In addition to the Flixborough Inquiry, Newland was expert witness for the Piper Alpha Inquiry (1988) and the Potters Bar Derailment Investigation (2002), along with numerous forensic studies and design arbitration cases.  Early consultancy work on railway suspension design for two American companies, United Aircraft Corporation and Calspan Inc., led to subsequent work with British Rail and London Transport, and thereafter a regular stream of projects for the likes of British Gas, GEC, ICI, James Walker & Company, Land Rover, Leyland Vehicles and Rolls-Royce.  He served as a member of the Royal Commission on Environmental Pollution (1984-89), was a member of the Engineering Council's Working Party on Risk Issues (1990-93) and was appointed Engineering Adviser to the London Millennium Bridge Trust (2000) to advise on remedial work on the 'wobbly bridge'.

Newland was held in high regard by his peers, both professionally and as a cheerful, kind-hearted colleague.  He was elected a Fellow of the Royal Academy of Engineering in 1982 (Member of Council 1985-87) and held an ScD from Cambridge University and an Honorary DEng from Sheffield University.  He was a Fellow of the Institution of Mechanical Engineers, the Institution of Engineering and Technology, the American Society of Mechanical Engineers and the Acoustical Society of America.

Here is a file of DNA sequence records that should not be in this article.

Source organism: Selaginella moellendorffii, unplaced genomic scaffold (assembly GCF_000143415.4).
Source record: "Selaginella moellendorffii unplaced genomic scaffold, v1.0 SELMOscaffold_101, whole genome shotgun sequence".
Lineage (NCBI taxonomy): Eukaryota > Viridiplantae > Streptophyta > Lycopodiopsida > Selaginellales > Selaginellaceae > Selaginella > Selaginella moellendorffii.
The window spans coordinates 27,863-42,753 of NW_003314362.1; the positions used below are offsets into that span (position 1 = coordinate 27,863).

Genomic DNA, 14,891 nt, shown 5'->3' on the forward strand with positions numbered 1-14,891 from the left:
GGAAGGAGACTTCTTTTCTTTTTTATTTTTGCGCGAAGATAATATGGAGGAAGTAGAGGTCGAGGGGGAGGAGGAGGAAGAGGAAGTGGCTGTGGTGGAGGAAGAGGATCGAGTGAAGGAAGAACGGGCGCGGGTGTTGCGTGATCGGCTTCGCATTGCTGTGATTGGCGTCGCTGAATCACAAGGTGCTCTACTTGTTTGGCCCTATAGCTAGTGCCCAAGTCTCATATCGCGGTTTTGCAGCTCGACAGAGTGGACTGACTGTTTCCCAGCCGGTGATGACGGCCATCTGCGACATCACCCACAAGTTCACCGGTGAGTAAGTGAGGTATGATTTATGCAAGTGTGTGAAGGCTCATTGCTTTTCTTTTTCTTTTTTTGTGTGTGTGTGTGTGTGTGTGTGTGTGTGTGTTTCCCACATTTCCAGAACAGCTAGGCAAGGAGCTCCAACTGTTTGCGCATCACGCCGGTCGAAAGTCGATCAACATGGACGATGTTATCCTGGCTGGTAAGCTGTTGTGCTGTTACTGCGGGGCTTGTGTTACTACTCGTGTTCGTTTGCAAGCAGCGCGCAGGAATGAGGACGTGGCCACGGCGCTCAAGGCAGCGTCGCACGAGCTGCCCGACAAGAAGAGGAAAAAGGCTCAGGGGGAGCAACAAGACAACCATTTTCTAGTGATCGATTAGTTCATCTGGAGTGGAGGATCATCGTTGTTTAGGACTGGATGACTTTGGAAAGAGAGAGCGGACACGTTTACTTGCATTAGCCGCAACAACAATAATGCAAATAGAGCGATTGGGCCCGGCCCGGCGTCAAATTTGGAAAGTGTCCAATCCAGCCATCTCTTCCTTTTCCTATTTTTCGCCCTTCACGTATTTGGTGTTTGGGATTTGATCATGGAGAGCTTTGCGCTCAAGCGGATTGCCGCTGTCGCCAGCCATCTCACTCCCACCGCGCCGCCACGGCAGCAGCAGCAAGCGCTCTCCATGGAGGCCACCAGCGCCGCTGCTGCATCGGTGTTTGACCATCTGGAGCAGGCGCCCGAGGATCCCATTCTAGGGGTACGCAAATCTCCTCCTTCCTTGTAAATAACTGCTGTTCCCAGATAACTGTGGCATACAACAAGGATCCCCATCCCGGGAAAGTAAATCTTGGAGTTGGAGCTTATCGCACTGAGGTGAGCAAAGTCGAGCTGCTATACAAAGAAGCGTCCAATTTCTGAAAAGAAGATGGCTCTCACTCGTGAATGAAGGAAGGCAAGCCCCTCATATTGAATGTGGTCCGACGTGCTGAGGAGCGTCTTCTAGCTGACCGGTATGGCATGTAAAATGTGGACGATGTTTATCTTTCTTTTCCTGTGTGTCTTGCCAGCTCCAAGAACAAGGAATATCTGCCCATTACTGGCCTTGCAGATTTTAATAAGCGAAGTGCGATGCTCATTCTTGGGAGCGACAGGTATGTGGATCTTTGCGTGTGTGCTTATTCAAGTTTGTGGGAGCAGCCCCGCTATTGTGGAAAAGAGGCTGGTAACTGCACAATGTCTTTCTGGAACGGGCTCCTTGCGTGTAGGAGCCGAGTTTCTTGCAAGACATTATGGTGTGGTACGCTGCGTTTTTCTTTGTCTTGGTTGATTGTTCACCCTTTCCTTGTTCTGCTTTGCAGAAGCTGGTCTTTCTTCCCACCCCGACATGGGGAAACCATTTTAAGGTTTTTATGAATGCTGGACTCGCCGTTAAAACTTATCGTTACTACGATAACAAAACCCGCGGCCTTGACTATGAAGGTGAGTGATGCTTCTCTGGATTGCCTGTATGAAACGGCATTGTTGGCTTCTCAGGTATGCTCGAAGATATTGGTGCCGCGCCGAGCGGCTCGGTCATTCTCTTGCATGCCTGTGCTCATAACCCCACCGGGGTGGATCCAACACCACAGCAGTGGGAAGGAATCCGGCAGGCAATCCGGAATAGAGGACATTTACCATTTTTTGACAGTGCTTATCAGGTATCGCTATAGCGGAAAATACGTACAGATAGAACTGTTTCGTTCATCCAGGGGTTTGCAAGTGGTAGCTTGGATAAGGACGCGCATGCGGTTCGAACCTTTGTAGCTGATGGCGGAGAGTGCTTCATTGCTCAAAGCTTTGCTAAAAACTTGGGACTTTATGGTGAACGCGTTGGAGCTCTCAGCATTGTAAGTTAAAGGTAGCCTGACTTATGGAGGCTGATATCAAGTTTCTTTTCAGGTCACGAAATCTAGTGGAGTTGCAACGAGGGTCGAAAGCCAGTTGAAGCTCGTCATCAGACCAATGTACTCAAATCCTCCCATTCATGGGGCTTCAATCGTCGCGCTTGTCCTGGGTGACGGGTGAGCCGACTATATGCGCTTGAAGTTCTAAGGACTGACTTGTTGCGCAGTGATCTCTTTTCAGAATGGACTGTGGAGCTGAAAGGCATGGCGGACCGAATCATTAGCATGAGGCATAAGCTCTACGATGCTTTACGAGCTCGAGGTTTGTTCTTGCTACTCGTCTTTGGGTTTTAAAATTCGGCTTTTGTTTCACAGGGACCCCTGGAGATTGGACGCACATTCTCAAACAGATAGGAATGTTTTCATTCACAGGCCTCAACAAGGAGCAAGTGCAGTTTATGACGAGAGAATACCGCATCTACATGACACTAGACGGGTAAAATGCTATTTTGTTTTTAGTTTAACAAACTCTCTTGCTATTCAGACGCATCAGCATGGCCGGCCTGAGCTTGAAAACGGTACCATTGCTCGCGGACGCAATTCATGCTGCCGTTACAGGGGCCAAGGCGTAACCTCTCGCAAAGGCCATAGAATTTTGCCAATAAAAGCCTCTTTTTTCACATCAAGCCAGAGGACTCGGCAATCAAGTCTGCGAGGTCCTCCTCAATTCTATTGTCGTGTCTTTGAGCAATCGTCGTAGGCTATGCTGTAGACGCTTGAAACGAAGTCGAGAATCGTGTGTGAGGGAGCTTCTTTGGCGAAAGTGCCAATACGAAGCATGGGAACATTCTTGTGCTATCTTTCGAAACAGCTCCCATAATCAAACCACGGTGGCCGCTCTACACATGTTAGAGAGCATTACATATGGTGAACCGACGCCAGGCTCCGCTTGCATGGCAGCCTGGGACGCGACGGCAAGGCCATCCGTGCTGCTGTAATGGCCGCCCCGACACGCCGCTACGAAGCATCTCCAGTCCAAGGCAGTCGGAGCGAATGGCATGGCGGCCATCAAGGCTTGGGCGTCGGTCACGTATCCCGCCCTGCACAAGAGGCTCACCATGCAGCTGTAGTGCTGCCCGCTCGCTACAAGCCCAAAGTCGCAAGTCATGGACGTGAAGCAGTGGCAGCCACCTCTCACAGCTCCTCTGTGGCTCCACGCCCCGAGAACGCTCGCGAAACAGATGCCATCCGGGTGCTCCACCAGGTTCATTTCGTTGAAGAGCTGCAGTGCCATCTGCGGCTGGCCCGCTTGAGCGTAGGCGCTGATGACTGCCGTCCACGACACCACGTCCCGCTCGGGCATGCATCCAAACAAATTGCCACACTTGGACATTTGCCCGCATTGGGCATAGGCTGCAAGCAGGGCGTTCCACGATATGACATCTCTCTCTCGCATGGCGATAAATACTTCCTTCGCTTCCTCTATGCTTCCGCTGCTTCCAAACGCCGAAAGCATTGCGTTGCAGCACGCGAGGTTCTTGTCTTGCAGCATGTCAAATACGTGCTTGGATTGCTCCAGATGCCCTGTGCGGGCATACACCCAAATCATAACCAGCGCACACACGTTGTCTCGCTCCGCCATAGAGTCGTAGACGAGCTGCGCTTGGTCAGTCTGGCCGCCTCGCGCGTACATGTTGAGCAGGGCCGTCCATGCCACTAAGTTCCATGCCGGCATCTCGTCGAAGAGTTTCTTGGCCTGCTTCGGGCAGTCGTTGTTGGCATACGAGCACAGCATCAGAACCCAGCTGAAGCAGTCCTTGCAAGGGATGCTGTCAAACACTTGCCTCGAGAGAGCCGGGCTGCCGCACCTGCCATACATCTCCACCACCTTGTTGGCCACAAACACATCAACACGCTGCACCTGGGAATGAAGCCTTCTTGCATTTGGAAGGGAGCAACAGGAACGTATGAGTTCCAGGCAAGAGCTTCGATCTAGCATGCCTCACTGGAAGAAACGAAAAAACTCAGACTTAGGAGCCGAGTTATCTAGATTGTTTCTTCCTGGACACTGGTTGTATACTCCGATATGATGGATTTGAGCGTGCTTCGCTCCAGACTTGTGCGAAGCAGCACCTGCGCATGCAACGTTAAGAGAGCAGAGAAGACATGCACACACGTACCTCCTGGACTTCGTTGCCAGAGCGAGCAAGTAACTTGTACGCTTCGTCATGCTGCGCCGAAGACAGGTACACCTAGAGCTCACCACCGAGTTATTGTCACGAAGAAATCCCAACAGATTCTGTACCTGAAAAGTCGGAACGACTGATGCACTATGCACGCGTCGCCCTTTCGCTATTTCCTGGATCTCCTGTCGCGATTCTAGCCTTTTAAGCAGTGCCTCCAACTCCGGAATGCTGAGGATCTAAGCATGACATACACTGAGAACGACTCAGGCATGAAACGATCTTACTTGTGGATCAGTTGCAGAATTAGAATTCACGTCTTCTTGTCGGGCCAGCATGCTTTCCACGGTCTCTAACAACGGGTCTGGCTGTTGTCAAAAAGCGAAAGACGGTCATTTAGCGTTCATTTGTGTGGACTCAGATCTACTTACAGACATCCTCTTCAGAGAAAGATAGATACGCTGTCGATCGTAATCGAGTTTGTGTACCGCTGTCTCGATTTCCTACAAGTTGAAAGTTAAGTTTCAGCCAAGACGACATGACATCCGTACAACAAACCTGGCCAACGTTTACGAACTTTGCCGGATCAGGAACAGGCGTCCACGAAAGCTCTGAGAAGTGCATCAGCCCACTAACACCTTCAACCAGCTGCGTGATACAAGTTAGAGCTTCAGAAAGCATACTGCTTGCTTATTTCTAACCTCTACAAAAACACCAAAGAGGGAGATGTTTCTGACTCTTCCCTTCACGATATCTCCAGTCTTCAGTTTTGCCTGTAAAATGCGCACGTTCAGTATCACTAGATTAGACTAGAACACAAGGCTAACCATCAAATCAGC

One institution was particularly close to Newland’s heart: The International Institute of Acoustics and Vibration (IIAV), which he helped found in 1995 with Malcolm Crocker, Hanno Heller and Sir James Lighthill.  The IIAV was, and remains, the only non-profit international scientific society dedicated to both acoustics and vibration.  Newland was an enthusiastic member since its foundation, and was elected its eighth Honorary Fellow in 2005.  It is fitting that his final academic paper was published only last year in the Institute’s journal, and on the very same subject – centrifugal pendulum vibration absorbers – as his first paper, published in 1964.

Newland had wide ranging interests, including bee keeping, cycling, bell ringing, running, photography and butterflies.  The latter two led to further best sellers in their field: Discover Butterflies in Britain, Britain’s Butterflies and Britain’s day-flying Moths.  Newland met his wife Patricia (nee Mayne) in 1958 and enjoyed 61 years of marriage before her death, just a few months before his own.  They had two sons: Andrew, who is founder and Chief Executive of a cancer diagnostics company; and Richard, a doctor and now racehorse trainer.

James Talbot

With thanks to Dr Richard Newland and Professor David Cebon

"David Newland used his exceptional mind to become a international authority on everything to do with vibration from its analysis and control to its catastrophic effect in accidents.  His guidance was sought repeatedly by government on the recommendation of his colleagues who recognised his unequalled expertise.  At the same time he was a charming and friendly man with a broad range of interests far removed from engineering who invariably greeted you with a smile. It was always a pleasure to be with him and he made huge contributions to the Department and to the University as a whole."

Lord Alec Broers